Monday, March 18, 2013
A recent Second Circuit opinion, Levitt v. J.P. Morgan Securities (No. 10-4596-cv, Mar. 15, 2013), brought back memories of a notorious broker-dealer fraud.(Download Levitt 03152013) Sterling Foster & Co. was a broker-dealer that engaged in numerous market manipulation schemes. The allegations in this class action suit involve SF's activities as an underwriter for an IPO in the mid-1990s (!), in which it entered into secret agreements with the insiders to "pump-and-dump" the stock. The plaintiffs in this class action are former SF customers who purchased the securities in the IPO. Since SF is no longer around, they seek to hold the clearing broker, Bear Stearns, liable alleging that it participated in the fraud. The district court granted class certification on the Rule 10b-5 claim. While acknowleding that it is "well-established" that a clearing broker owes no duty of disclosure to the clients of the introducing broker, the district court made an exception because "a preponderance of the evidence shows that Bear Stearns participated in Sterling Foster's scheme in such a way as to trigger a duty to disclose."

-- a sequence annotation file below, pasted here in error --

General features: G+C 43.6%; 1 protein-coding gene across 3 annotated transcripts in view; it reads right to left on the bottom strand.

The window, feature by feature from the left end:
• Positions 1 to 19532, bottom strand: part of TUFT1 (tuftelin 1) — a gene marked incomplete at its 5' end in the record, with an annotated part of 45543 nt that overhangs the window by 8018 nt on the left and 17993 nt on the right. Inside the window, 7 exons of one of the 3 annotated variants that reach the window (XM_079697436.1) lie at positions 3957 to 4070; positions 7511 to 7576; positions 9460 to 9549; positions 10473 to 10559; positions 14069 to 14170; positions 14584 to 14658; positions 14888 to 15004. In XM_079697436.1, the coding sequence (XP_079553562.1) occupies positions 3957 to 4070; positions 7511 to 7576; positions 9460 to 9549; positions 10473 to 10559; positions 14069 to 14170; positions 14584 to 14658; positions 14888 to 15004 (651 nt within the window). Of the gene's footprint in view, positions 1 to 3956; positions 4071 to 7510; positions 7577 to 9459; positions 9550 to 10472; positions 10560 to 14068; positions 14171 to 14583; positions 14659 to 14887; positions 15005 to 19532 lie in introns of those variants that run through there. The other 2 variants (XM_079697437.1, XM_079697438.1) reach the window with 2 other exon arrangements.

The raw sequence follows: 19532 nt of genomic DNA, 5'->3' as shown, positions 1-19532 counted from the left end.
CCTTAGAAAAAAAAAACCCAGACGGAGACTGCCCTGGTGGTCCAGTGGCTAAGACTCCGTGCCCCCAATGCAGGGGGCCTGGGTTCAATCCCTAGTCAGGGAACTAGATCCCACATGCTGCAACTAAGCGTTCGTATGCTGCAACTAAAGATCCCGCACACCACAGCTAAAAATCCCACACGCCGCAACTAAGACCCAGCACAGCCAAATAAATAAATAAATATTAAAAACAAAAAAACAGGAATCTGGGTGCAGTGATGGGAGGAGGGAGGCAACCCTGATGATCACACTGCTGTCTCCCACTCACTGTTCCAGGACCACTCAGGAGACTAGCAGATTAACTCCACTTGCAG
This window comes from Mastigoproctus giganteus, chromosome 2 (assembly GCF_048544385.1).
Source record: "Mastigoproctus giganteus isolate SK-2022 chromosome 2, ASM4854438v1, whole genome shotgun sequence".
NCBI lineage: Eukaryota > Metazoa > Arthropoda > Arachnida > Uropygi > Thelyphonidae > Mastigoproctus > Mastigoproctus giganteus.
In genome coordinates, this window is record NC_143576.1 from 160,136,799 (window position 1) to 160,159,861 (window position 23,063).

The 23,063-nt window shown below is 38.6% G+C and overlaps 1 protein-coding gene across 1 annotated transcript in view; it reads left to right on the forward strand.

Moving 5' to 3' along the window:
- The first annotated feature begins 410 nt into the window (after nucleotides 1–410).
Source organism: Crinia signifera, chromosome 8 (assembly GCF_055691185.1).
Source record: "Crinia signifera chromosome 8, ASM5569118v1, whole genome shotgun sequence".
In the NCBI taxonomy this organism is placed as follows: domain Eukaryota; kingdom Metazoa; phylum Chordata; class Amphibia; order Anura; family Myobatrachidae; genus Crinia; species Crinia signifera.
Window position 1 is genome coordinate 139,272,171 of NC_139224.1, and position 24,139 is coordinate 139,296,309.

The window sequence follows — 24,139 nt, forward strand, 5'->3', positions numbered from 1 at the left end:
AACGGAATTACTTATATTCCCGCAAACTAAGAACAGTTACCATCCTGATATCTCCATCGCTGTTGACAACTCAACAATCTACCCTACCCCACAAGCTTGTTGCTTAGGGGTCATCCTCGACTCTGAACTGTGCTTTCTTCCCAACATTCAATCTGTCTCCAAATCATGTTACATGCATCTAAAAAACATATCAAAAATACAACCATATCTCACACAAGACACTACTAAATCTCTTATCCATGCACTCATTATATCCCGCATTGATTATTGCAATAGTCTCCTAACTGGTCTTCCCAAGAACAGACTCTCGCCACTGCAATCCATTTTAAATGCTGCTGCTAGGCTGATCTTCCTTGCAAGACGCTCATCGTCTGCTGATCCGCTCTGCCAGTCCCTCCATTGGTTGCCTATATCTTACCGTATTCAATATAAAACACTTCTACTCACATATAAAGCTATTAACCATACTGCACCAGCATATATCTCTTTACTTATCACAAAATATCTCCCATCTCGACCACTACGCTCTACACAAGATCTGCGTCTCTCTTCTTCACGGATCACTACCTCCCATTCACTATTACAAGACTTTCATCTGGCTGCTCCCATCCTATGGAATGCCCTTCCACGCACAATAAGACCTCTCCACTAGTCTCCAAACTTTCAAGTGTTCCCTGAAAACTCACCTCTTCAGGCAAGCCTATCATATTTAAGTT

On appeal, however, the Second Circuit reversed. In reviewing the precedent, the appellate court affirmed previous rulings that where a clearing broker provided normal clearing services, it would not be liable for the introducing broker's misconduct. It also acknowledged a limited category of cases in which district courts have permitted claims to proceed against a clearing broker, in instances where the clearing broker "assumed direct control of the introducing firm's operations and its manipulative scheme." However, the Second Circuit found that the district court misapplied this approach: the plaintiffs allege, at most, that Bear Stearns, "knowing of the fraud, joined in, permitted and facilitated said fraud and market manipulation;" plaintiffs do not allege that Bear instigated or directed the manipulative scheme. The Second Circuit held that this did not allege sufficient participation to create a duty of disclosure on the part of the clearing broker -- assuming that such a duty of disclosure existed in the first place. Because there was no duty to disclose, plaintiffs could not avail themselves of the presumption of reliance under Affiliated Ute. Accordingly, plaintiffs could not satisfy the predominance requirement of Rule 23(b)(3).